Our Services A - Z - Sepsis
About the service
Sepsis is a common and potentially life threatening condition that arises when the body’s response to infection causes injury to its own tissues and organs. The organs, such as the kidneys, lungs, heart or brain may “suffer” as a consequence.
Sepsis is serious, but diagnosing it quickly and giving antimicrobials early can help prevent it becoming more severe.
Sepsis is caused by infection in the body and some of the common sources are:
- Chest infection
- Urinary infection
- Brain infection
- Abdominal infection
- Skin, soft tissue infection
- Bone or joint infection
Any of these infections can lead the body to have an adverse reaction and organs may start to “suffer”.
- What are the symptoms?
If you have, or suspect you may have an infection, and you have one or more of the following symptoms, you may be experiencing signs of sepsis. Some of the symptoms of sepsis include:
- High temperature and/or extreme shivering
- Breathing fast and severe breathlessness
- New confusion
- Irritability or restlessness in children
- Cold or blue fingers or toes
- Skin mottled or discoloured
If you or your relative have any of these symptoms and are concerned, visit your GP or attend the Emergency Department.
In an emergency call 999.
- How is sepsis diagnosed?
Sepsis is diagnosed when a doctor or nurse thinks you have an infection, then by looking at observations like blood pressure, temperature, heart rate, breathing rate and oxygen levels and assessing organ function. Sometimes you will need to have blood tests and x-rays to confirm infection and how serious it is.
- What treatment is given in hospital for sepsis?
If sepsis is identified by your GP, you may need to come to hospital. If you are at home and think you may have sepsis and feel unwell you should attend hospital or call 999 in an emergency. Treatment in hospital is commenced rapidly. It includes administration of antimicrobials and fluids through a drip, blood tests, and other tests like x-rays. Sepsis can be very serious if not treated quickly and patients may require close monitoring and some may need to go to the Intensive Care Unit. There is a team of specialist nurses in the Trust called the Sepsis Nurse Specialists (SeNS). The sepsis team work alongside the doctors in the Emergency Department; you may be seen by a sepsis nurse or a doctor who will commence treatment to patients who have sepsis. Once this has happened, your care will be followed up by a specialist medical team.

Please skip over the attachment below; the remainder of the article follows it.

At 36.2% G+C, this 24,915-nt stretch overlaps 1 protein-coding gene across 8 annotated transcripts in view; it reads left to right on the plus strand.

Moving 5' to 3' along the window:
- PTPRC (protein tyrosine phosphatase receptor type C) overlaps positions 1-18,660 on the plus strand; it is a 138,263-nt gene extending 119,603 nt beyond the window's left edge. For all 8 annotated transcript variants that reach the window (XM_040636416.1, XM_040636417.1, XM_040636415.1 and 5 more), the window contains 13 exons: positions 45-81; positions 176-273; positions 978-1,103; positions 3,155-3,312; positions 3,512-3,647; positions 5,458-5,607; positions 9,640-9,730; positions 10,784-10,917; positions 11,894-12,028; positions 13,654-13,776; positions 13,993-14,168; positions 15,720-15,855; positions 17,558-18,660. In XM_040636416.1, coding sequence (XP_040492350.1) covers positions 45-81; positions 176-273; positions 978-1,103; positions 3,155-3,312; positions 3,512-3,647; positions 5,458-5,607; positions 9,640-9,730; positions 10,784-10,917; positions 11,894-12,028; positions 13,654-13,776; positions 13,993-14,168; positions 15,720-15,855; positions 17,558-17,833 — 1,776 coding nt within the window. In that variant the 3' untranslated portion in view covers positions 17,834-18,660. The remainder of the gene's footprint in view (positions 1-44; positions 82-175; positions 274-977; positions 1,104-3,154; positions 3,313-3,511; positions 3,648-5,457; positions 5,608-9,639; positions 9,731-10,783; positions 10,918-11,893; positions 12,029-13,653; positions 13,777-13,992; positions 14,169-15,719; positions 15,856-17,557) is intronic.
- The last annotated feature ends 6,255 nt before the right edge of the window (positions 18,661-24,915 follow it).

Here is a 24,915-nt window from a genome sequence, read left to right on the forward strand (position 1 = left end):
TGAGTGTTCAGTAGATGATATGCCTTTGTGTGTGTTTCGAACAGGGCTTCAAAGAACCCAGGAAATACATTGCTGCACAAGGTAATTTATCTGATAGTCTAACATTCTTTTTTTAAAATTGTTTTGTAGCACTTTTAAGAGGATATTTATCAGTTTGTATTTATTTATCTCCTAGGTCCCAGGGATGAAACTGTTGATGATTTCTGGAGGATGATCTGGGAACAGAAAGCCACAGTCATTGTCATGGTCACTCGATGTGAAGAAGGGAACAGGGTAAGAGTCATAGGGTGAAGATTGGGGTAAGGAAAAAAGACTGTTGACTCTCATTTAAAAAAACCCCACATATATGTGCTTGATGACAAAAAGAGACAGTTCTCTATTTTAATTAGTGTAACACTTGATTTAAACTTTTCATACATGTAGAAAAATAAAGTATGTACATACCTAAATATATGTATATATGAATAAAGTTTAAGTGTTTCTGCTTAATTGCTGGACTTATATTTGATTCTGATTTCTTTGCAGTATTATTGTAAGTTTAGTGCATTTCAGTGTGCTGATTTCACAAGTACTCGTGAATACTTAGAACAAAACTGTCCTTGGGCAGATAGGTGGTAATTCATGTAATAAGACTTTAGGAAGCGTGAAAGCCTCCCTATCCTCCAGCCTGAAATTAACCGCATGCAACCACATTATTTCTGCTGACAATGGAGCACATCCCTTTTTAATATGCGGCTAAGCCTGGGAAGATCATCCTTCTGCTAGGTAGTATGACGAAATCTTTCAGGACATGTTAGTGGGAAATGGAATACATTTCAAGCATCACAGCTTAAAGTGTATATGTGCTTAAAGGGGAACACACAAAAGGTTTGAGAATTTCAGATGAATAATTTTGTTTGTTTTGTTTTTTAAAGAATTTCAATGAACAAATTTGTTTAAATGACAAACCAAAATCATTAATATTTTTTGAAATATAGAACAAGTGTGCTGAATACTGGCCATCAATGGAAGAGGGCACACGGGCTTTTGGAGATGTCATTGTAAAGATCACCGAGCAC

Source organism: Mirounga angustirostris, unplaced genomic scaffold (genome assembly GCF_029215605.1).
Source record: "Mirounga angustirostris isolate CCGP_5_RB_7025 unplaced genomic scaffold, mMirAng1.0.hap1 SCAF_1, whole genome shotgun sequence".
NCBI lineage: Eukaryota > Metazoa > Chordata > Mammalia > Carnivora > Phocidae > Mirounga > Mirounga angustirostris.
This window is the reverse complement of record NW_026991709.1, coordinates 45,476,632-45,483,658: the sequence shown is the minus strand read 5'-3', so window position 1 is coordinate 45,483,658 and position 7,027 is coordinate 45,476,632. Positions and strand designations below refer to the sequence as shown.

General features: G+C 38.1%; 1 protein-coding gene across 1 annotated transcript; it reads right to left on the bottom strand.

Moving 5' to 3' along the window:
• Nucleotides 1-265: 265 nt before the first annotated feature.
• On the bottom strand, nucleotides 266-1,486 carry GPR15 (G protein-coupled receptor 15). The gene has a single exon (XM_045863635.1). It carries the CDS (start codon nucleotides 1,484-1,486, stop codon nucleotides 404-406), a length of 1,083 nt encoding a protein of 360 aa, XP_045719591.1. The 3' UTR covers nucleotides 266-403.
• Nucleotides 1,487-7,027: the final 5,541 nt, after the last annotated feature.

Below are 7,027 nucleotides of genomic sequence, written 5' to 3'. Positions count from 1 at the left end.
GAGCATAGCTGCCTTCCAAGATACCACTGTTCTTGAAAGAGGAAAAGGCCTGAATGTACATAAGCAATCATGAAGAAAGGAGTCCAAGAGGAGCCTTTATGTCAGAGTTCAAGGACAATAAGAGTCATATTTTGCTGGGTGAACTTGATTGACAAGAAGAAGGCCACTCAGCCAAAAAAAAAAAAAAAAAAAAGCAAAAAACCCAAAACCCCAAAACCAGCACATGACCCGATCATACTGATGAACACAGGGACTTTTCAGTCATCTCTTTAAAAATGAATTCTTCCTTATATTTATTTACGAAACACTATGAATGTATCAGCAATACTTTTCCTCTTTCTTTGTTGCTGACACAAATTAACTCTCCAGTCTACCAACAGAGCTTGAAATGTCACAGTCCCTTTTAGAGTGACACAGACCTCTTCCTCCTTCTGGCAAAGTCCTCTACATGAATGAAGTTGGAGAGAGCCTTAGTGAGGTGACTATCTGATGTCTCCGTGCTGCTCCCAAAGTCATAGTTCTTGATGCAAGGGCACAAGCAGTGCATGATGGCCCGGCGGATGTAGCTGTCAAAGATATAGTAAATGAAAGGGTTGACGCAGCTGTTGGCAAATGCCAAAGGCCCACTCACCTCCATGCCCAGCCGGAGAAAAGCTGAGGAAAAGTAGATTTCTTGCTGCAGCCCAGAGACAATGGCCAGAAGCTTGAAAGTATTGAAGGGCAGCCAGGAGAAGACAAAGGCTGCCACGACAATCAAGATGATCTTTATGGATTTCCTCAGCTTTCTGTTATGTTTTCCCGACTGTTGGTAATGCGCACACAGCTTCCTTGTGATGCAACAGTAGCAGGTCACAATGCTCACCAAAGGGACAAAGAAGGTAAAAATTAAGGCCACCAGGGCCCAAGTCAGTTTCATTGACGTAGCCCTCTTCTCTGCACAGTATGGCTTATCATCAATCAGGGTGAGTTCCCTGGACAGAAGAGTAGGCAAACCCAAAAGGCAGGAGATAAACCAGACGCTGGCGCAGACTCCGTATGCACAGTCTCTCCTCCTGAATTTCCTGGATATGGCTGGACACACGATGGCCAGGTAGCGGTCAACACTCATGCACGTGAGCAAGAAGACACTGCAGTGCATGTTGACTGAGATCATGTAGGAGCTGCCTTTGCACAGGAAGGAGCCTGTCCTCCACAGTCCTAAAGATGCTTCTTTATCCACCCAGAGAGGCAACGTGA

- Who is most at risk of developing sepsis?
People who are at increased risk of developing sepsis are people who are on chemotherapy or immunosuppressant medication. The very young and the elderly are also at risk, and anyone with catheters or IV cannulas, or recent invasive surgical procedures.
- Are there any long term effects of Sepsis?
Usually a full recovery is expected from sepsis given timely treatment. Sometimes some organs may not function as well as they did before. This should be discussed by the discharging doctor in each individual’s case.
- Patient Information Leaflets
- Support and Advice
There are a number of organisations that provide support and advice for people and their families, who have had a diagnosis of sepsis, including:
- Tel: 0800 389 6255
- Email: email@example.com/
Widnes Sepsis Support Group Meeting
- 6.30pm start on 13th July, 14th September and 9th November 2022
- DCBL Stadium (Halton Stadium), Lower House Lane, Widnes, WA8 7DZ - Box 9, on the 2nd floor, lift access available.
Please click the image below for a downloadable PDF version.
Information provided by the Sepsis Trust, STHK are not responsible for the accuracy of the details provided, neither are they involved in the event itself.
Page last updated on 24th June 2022